Motivation and Emotion - Potentiality! · PDF file Motivation and emotion are inseparable...

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Transcript of Motivation and Emotion - Potentiality! · PDF file Motivation and emotion are inseparable...

  • 1

    Motivation and Emotion

    Chapter 8

    Motivation and Emotion

    I. What is Motivation

    II. How Does Motivation Affect Behavior?

    III. What is Emotion?

    IV. How Does Emotion Affect Behavior?

    What is Motivation?

    A condition that initiates, activates, or maintains

    an organism’s goal-directed behavior.

    – Usually an internal condition

    • Can not be directly observed

    – Inferred from external behaviors

  • 2

    Theories of Motivation

    Evolutionary

    • Behavior is motivated by instincts

    – Fixed behavioral patterns

    – Occur throughout a species

    – Inborn, rather than learned

    • Humans have more instincts than other

    animals

    Evolutionary Theories

    Motivation and emotion are inseparable

    Motivation pushes us towards a number of

    behaviors (goals)

    Emotion sets priorities for behaviors

    Behaviors that result in pleasure or pain will be

    motivating

    • Feelings relate to survival

    • Evolutionary psychologists focus on

    universal motivations and emotions

    Drive Theory

    Assumes an organism is motivated to act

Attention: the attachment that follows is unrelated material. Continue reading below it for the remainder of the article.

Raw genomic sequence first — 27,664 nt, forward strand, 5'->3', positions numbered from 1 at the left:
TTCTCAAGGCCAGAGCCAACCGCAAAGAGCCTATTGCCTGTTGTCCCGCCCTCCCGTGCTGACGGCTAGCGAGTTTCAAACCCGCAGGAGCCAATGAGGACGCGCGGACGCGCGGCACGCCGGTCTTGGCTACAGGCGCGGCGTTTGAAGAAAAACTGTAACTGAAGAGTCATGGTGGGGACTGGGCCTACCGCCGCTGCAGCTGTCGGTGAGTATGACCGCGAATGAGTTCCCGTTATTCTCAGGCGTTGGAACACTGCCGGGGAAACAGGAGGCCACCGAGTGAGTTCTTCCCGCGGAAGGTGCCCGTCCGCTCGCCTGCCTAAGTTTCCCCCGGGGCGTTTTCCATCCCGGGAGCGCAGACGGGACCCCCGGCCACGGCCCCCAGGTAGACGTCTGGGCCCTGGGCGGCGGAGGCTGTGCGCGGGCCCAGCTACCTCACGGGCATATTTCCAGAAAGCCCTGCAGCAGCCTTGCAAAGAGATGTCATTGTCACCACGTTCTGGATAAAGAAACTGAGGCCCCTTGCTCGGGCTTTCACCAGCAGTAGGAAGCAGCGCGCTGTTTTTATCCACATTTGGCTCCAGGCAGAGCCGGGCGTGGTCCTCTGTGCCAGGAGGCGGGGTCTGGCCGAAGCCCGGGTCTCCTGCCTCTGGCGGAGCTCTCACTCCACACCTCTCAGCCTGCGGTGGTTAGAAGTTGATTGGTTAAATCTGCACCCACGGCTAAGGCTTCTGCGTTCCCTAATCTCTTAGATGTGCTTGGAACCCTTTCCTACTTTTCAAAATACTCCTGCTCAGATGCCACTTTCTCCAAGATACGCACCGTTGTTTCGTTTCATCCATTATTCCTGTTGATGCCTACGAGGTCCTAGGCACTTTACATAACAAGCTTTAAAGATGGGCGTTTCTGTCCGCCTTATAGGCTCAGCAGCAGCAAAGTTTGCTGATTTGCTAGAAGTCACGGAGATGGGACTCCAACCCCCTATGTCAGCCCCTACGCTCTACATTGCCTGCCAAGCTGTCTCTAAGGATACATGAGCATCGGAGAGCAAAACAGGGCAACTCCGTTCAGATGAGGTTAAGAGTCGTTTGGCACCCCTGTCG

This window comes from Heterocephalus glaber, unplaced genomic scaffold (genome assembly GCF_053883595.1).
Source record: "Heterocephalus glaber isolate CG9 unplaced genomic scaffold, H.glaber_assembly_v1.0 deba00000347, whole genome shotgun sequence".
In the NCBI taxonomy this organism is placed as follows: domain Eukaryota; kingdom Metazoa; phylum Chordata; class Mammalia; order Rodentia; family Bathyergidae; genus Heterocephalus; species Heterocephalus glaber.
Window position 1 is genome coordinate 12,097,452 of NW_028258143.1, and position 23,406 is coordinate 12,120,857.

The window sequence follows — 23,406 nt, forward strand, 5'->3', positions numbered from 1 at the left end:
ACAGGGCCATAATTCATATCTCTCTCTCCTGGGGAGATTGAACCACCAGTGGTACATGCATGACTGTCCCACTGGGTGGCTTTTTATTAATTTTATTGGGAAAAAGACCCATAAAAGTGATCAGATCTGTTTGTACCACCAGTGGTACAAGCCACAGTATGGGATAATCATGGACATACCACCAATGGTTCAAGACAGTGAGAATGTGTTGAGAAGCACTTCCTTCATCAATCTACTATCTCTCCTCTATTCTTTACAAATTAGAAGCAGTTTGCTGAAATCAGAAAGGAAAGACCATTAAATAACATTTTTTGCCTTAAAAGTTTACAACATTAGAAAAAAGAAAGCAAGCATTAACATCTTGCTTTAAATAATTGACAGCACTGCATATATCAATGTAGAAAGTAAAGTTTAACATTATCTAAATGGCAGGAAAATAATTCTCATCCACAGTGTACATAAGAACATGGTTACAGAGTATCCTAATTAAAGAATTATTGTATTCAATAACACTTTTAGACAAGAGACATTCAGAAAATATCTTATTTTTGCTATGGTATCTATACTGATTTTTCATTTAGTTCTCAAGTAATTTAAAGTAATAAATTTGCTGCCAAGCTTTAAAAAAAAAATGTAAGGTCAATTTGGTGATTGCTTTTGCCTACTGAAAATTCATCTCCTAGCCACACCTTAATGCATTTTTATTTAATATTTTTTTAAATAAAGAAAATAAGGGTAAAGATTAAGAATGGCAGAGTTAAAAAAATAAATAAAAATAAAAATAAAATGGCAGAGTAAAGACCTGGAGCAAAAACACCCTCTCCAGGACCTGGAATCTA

because of a need to attain, maintain, or

    reestablish a goal

    A drive is an internal aroused condition

    • Directs an organism to satisfy a need

    – A state of physiological imbalance

    » Usually accompanied by arousal

    • An organism motivated by a need is in a

    drive state

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    Drive Theory

    The ultimate goal is homeostasis

    Maintenance of a constant state of internal

    balance (equilibrium)

    • Behaviors that reduce biological needs are

    reinforced

    – Behaviors that reduce drives are

    especially likely to recur

    • The goal that satisfies a need is an incentive

    – Can pull us toward some behaviors and

    away from others

    Drive Theory

    When drives motivate two or more competing

    behaviors, conflict results

    Three types (Miller, 1944, 1959)

    a. Approach–Approach Conflict

    Distress is usually tolerable because

    both choices are pleasant

    Drive Theory

    b. Avoidance–Avoidance Conflict

    c. Approach–Avoidance Conflict

    – Occurs when a choice has both pleasant

    and unpleasant aspects simultaneously

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    Arousal Theory

    Focuses on the connection between physical

    arousal and behavior.

    • Yerkes–Dodson Principle

    – Suggests that task performance is related to

    arousal level

    • Hebb suggested that there is optimal arousal

    level

    Cognitive Theories of Motivation

    Focus on our goals and mental processes

    Expectancy Theories

    • Focuses on our expectations of achieving

    a goal an on the value of that goal